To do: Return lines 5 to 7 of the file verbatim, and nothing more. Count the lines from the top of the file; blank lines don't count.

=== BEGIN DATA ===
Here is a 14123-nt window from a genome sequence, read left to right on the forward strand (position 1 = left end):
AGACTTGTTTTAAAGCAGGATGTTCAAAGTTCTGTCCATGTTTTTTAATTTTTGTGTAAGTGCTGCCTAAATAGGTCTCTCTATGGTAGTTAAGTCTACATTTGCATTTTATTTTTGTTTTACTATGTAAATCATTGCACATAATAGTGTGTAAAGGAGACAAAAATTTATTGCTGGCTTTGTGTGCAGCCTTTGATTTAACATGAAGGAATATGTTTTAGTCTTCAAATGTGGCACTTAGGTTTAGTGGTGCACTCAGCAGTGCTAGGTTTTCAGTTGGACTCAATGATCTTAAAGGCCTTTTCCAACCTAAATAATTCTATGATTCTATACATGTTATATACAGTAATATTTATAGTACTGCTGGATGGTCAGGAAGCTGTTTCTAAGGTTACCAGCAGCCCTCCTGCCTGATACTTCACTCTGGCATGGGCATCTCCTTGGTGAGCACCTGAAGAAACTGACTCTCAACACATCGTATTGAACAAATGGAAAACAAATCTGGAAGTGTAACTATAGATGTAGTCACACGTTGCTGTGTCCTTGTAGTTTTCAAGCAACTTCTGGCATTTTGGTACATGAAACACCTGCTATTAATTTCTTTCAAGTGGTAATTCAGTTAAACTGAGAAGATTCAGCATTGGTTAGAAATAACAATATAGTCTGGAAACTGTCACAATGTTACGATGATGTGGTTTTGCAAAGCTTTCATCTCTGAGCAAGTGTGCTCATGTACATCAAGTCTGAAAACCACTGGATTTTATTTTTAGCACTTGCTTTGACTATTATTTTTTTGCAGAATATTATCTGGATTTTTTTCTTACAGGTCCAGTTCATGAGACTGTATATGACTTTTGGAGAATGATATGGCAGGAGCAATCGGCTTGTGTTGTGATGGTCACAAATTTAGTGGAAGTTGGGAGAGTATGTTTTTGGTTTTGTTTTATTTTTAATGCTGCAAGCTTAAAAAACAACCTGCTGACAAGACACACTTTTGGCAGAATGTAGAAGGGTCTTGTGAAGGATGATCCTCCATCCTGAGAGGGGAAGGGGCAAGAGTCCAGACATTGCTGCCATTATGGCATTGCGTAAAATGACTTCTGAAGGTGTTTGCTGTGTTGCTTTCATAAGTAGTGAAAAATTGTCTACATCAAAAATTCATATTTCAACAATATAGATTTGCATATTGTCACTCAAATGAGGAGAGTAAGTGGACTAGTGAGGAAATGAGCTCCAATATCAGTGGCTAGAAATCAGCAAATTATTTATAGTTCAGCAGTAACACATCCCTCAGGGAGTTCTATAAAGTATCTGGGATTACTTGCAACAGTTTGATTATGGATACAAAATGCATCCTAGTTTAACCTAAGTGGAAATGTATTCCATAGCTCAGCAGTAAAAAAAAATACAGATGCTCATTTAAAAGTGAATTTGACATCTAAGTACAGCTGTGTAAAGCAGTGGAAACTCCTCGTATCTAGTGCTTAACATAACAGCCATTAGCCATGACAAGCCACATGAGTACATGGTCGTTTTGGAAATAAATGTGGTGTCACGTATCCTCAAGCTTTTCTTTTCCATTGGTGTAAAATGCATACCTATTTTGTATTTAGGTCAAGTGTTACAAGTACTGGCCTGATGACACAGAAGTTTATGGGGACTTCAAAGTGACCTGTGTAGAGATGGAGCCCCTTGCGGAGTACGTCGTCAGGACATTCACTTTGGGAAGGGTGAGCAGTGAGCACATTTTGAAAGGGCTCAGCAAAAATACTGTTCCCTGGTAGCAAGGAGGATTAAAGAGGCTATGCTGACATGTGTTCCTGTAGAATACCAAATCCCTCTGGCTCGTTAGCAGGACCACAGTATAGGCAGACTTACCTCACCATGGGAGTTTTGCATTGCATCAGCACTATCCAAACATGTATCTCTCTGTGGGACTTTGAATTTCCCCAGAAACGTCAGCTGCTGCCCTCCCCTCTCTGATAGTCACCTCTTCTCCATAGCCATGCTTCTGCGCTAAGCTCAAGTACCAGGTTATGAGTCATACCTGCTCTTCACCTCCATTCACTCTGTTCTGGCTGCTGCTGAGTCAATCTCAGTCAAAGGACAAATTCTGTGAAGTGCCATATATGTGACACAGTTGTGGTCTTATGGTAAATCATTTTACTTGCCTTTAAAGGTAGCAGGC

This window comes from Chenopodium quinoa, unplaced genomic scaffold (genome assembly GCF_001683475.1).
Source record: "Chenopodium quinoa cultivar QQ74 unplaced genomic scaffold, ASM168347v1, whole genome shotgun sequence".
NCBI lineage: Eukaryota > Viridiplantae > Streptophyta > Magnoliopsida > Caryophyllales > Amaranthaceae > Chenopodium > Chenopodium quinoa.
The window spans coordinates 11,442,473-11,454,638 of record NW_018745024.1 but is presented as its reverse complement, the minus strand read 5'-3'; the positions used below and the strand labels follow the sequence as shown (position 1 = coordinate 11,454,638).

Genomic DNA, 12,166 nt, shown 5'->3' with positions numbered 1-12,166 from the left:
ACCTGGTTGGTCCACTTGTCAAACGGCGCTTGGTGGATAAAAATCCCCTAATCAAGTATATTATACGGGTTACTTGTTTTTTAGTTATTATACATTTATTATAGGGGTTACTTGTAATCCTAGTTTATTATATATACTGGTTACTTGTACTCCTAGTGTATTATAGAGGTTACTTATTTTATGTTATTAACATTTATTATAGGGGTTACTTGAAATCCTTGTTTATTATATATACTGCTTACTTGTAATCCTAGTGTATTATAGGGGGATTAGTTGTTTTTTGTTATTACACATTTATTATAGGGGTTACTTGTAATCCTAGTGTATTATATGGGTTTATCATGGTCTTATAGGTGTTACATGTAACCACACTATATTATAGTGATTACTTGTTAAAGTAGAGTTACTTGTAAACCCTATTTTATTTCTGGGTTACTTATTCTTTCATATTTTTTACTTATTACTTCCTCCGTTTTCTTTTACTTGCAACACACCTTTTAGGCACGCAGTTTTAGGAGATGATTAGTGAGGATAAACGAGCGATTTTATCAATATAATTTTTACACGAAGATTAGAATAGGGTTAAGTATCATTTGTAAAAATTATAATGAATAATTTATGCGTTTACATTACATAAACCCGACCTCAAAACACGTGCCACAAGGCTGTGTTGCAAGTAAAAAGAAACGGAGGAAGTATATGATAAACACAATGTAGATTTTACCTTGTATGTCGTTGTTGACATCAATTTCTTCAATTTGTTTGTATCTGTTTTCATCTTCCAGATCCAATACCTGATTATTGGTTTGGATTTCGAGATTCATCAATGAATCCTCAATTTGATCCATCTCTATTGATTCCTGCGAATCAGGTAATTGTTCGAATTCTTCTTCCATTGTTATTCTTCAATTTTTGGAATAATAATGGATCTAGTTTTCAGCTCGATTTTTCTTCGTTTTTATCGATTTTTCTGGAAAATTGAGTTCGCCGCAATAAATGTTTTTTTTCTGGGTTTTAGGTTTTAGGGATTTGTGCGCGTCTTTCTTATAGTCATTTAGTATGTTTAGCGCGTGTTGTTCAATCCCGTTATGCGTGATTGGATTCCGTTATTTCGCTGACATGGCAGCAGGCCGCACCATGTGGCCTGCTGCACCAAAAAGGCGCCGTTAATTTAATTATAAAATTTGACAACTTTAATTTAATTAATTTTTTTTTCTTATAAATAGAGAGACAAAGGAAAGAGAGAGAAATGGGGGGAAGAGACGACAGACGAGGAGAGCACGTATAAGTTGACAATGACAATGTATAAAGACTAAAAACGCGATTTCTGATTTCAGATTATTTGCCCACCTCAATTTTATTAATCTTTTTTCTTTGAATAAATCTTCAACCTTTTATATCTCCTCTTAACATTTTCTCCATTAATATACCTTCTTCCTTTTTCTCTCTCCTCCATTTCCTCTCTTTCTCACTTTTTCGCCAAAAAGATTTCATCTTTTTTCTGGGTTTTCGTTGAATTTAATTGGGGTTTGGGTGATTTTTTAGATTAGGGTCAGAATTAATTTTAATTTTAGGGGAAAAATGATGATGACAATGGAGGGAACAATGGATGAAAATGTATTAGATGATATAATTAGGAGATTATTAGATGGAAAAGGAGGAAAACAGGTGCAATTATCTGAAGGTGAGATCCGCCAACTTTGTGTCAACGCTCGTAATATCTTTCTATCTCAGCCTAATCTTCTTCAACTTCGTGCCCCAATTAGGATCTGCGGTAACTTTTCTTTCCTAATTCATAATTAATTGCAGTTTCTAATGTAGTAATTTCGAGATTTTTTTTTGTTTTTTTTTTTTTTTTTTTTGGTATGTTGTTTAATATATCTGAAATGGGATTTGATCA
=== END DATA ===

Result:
NCBI lineage: Eukaryota > Viridiplantae > Streptophyta > Magnoliopsida > Caryophyllales > Amaranthaceae > Chenopodium > Chenopodium quinoa.
The window spans coordinates 11,442,473-11,454,638 of record NW_018745024.1 but is presented as its reverse complement, the minus strand read 5'-3'; the positions used below and the strand labels follow the sequence as shown (position 1 = coordinate 11,454,638).

Genomic DNA, 12,166 nt, shown 5'->3' with positions numbered 1-12,166 from the left: